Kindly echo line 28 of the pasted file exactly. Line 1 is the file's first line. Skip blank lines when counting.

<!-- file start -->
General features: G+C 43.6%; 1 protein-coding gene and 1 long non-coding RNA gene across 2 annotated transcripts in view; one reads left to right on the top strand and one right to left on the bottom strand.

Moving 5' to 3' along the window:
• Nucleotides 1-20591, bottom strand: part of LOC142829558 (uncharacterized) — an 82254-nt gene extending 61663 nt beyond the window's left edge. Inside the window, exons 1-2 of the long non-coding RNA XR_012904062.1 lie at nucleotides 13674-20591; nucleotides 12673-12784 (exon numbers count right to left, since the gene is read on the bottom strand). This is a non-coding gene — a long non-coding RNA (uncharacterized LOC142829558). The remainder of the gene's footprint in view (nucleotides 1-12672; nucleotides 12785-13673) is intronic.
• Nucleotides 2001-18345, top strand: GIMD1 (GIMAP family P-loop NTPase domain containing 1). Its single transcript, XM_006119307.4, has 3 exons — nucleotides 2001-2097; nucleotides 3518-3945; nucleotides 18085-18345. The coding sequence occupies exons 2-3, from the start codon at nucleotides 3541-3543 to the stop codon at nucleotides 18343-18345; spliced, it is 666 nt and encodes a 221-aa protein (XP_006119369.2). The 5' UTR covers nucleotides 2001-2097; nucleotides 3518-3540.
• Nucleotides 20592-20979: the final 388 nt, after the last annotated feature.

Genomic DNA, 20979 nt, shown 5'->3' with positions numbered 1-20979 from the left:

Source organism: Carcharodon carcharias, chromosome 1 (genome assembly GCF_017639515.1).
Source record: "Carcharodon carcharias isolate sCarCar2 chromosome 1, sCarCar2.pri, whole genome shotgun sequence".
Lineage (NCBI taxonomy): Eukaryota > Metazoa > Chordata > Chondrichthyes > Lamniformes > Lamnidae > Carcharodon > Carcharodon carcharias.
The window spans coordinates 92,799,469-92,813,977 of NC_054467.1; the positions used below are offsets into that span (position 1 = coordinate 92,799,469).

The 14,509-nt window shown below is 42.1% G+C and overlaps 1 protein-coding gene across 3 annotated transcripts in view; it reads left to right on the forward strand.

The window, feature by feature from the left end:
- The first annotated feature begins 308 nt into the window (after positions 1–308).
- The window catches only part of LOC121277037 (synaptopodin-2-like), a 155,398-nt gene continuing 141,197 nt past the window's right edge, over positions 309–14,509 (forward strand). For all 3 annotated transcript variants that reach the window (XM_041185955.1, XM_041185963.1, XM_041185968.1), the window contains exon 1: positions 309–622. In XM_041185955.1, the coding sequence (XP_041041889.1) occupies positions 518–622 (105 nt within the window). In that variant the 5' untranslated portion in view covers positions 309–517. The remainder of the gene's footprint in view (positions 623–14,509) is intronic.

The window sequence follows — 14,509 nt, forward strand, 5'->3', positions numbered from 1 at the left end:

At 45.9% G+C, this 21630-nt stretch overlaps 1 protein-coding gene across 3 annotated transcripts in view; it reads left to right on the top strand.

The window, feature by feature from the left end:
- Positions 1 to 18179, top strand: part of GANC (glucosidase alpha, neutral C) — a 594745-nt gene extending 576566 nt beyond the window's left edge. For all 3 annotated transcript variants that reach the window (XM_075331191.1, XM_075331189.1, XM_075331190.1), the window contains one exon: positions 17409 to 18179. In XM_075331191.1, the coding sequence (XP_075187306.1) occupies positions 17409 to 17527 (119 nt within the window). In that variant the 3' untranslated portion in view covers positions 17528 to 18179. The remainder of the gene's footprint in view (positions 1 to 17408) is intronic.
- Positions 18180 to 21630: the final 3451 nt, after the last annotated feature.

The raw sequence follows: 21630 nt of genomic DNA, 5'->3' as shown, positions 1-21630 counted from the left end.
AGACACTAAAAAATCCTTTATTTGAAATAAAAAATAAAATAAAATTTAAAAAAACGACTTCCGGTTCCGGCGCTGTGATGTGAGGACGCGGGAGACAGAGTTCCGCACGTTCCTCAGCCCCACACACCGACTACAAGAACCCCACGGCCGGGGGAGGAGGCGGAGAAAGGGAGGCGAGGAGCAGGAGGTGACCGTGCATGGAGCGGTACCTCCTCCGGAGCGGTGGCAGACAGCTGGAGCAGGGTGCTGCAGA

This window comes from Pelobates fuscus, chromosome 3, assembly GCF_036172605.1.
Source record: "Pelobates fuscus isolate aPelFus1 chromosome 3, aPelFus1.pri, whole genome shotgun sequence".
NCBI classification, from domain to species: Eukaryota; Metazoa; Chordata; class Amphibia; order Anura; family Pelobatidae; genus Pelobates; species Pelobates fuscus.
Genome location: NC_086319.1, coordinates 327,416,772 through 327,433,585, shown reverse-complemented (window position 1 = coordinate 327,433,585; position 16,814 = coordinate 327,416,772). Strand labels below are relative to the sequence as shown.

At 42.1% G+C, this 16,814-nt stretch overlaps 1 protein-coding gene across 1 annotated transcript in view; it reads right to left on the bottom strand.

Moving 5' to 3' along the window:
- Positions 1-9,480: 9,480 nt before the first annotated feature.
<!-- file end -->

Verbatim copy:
- Positions 1-9,480: 9,480 nt before the first annotated feature.